Live Cattle Prices Rose Exceeding a Two-Week High

On Monday, live cattle prices went up, hitting their highest level in more than two weeks since livestock markets rebounded.

Live cattle futures for June delivery increased by 1.37% to $158.75 per pound on March 27’s Asian afternoon session.

Chicago Mercantile Exchange (CME) cattle contracts rose to their highest prices last seen on March 10.

Last week, the commodity’s trade was at its heaviest on Wednesday, from $162.00 to $166.00, having an almost $163.00 bulk of the action. So far, front-month contracts improved by triple digits.

According to analysts, they have seen significant liquidation in virtually all outputs over two weeks. Moreover, they added that the cattle and hogs had joined in that significant purge.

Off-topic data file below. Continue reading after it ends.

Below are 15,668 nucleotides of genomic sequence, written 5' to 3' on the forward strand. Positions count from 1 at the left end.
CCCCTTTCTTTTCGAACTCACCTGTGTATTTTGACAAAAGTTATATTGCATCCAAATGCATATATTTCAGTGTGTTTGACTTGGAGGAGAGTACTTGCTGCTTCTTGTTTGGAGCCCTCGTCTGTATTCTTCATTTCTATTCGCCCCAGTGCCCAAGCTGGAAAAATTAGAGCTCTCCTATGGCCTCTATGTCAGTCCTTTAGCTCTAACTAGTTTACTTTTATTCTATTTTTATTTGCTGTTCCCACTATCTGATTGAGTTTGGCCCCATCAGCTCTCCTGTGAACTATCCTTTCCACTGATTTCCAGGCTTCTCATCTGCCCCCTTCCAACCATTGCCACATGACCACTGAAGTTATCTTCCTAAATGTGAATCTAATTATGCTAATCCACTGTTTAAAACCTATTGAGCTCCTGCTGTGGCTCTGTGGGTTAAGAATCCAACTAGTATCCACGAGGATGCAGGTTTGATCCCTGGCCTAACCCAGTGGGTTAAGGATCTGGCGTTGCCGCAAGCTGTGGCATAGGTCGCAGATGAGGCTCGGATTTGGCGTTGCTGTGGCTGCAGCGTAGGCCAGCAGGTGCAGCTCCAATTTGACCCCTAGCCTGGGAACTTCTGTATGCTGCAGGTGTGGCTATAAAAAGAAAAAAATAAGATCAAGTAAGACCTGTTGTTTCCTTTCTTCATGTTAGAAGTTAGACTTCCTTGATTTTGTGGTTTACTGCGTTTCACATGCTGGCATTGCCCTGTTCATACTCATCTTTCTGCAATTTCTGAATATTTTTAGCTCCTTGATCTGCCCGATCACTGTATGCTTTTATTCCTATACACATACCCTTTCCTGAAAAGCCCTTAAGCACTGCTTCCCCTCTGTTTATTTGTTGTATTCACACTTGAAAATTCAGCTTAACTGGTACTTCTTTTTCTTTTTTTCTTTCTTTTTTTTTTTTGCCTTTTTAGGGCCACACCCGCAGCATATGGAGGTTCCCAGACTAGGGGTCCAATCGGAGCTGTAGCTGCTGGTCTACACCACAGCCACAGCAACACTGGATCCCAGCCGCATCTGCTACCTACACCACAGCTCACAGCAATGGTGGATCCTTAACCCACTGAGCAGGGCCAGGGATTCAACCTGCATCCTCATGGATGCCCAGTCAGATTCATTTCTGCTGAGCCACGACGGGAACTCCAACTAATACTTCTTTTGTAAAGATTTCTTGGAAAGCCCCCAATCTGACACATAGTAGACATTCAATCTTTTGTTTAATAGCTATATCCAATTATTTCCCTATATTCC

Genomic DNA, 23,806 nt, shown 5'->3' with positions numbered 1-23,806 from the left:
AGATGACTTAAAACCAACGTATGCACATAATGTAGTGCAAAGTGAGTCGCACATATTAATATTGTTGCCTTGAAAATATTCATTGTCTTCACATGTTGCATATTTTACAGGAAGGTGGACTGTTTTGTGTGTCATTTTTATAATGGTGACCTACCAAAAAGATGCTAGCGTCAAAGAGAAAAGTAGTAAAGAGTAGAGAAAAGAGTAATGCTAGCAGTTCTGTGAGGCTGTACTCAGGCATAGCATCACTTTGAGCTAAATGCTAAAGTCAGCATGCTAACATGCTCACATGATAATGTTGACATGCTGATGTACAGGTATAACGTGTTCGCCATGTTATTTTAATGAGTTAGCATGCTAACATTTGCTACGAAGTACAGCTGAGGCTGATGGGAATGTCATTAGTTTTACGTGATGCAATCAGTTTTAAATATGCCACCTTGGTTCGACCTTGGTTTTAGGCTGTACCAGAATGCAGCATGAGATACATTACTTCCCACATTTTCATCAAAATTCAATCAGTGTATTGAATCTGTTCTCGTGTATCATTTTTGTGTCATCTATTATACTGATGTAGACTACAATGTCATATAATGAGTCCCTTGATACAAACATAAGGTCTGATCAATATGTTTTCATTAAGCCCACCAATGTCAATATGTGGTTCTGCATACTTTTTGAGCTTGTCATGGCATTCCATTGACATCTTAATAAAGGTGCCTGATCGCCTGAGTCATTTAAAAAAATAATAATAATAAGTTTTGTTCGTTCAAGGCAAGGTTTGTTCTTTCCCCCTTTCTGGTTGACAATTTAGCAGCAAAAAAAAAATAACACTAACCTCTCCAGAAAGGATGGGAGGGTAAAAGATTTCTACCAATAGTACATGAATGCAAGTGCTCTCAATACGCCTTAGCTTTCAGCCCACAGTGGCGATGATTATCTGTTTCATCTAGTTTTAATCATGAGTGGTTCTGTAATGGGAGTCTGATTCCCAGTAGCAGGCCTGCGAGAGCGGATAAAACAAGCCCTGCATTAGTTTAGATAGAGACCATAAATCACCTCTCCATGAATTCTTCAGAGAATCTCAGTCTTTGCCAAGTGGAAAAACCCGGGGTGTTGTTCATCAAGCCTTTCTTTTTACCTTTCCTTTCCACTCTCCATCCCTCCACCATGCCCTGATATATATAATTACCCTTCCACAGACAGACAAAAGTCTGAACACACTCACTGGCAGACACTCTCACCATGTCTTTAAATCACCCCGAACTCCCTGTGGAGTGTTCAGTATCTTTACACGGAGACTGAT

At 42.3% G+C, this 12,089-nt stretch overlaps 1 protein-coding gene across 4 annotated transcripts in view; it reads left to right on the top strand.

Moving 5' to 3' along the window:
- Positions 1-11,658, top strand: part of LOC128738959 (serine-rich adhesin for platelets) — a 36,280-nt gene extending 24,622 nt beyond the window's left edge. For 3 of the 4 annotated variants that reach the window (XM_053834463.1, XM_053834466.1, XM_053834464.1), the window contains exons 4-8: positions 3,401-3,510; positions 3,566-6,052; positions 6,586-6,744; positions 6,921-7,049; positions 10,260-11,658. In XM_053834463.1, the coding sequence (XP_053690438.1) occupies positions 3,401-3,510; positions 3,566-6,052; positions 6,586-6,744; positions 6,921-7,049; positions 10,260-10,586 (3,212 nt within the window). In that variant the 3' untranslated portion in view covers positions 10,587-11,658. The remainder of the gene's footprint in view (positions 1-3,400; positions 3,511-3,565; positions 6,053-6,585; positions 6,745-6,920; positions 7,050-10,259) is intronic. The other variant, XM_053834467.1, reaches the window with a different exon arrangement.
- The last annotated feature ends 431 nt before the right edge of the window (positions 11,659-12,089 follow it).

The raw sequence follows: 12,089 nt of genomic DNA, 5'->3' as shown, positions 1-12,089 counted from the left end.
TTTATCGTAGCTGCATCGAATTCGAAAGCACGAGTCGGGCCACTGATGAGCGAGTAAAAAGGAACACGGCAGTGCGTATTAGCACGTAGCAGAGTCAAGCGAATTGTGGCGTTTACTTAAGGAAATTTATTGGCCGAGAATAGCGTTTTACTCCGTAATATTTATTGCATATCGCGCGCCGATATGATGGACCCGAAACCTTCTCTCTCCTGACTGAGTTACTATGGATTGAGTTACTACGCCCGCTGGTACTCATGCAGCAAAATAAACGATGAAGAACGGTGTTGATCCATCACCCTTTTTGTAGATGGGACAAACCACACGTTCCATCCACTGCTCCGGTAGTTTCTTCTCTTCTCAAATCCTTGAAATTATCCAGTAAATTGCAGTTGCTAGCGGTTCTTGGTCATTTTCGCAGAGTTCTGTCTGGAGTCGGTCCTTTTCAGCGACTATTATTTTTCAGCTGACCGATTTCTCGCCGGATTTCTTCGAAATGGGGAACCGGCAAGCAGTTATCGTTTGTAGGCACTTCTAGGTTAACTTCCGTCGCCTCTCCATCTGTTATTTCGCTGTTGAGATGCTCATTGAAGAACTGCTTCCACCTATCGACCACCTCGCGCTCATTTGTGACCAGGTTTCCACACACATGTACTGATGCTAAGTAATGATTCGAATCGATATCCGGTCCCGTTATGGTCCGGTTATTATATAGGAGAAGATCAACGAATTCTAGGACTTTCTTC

June’s live cattle gap surged after its gap opened higher. It continued going up the whole session without having any obvious pullbacks. Also, it reached a high at $158.93 and settled at $158.88 under the high. 

There is a solid end to the week for cash sales on Friday, along with a calm down on markets. This came after the banking system survived the weekends without facing any dilemmas.

Furthermore, as consumers are near grilling season, traders are looking forward to better cash prices in the future. The speculations are still present despite the seasonal tendencies for an uptick in live cattle.

Output Cut of Live Cattle Beef Helps Prices

Matching several months of anticipations, live cattle beef production will decrease in 2023. In the previous four weeks, its production was 6.40% lower than last year’s.

Lower output is the effect of a reduction in both live cattle slaughter and carcass weights.

Production is expected to plunge more aggressively for the rest of the year, having more supply pressures to hike prices. The estimates for 2023 had volumes lowering from 4.50% to 6.00% lower year-over-year.

However, its decrease will depend on whether drought will create additional herd liquidation. This would temporarily slow the decline of beef production, resulting in a weaker cut.


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